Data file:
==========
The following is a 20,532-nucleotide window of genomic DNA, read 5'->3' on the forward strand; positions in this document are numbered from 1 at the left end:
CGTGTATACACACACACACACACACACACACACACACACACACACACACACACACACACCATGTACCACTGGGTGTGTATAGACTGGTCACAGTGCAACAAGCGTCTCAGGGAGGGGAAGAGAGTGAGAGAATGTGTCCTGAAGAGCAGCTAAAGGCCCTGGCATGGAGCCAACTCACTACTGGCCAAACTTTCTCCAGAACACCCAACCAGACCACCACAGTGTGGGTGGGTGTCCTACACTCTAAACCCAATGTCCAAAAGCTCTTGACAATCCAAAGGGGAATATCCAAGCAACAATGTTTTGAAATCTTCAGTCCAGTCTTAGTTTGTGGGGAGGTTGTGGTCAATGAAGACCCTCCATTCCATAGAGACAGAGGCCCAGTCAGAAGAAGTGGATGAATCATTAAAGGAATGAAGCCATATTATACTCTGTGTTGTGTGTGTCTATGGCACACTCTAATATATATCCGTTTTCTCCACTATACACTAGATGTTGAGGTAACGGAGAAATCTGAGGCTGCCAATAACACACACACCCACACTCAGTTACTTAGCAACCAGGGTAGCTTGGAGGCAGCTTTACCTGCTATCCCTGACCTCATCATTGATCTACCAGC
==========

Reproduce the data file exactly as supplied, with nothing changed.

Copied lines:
The following is a 20,532-nucleotide window of genomic DNA, read 5'->3' on the forward strand; positions in this document are numbered from 1 at the left end:
CGTGTATACACACACACACACACACACACACACACACACACACACACACACACACACACCATGTACCACTGGGTGTGTATAGACTGGTCACAGTGCAACAAGCGTCTCAGGGAGGGGAAGAGAGTGAGAGAATGTGTCCTGAAGAGCAGCTAAAGGCCCTGGCATGGAGCCAACTCACTACTGGCCAAACTTTCTCCAGAACACCCAACCAGACCACCACAGTGTGGGTGGGTGTCCTACACTCTAAACCCAATGTCCAAAAGCTCTTGACAATCCAAAGGGGAATATCCAAGCAACAATGTTTTGAAATCTTCAGTCCAGTCTTAGTTTGTGGGGAGGTTGTGGTCAATGAAGACCCTCCATTCCATAGAGACAGAGGCCCAGTCAGAAGAAGTGGATGAATCATTAAAGGAATGAAGCCATATTATACTCTGTGTTGTGTGTGTCTATGGCACACTCTAATATATATCCGTTTTCTCCACTATACACTAGATGTTGAGGTAACGGAGAAATCTGAGGCTGCCAATAACACACACACCCACACTCAGTTACTTAGCAACCAGGGTAGCTTGGAGGCAGCTTTACCTGCTATCCCTGACCTCATCATTGATCTACCAGC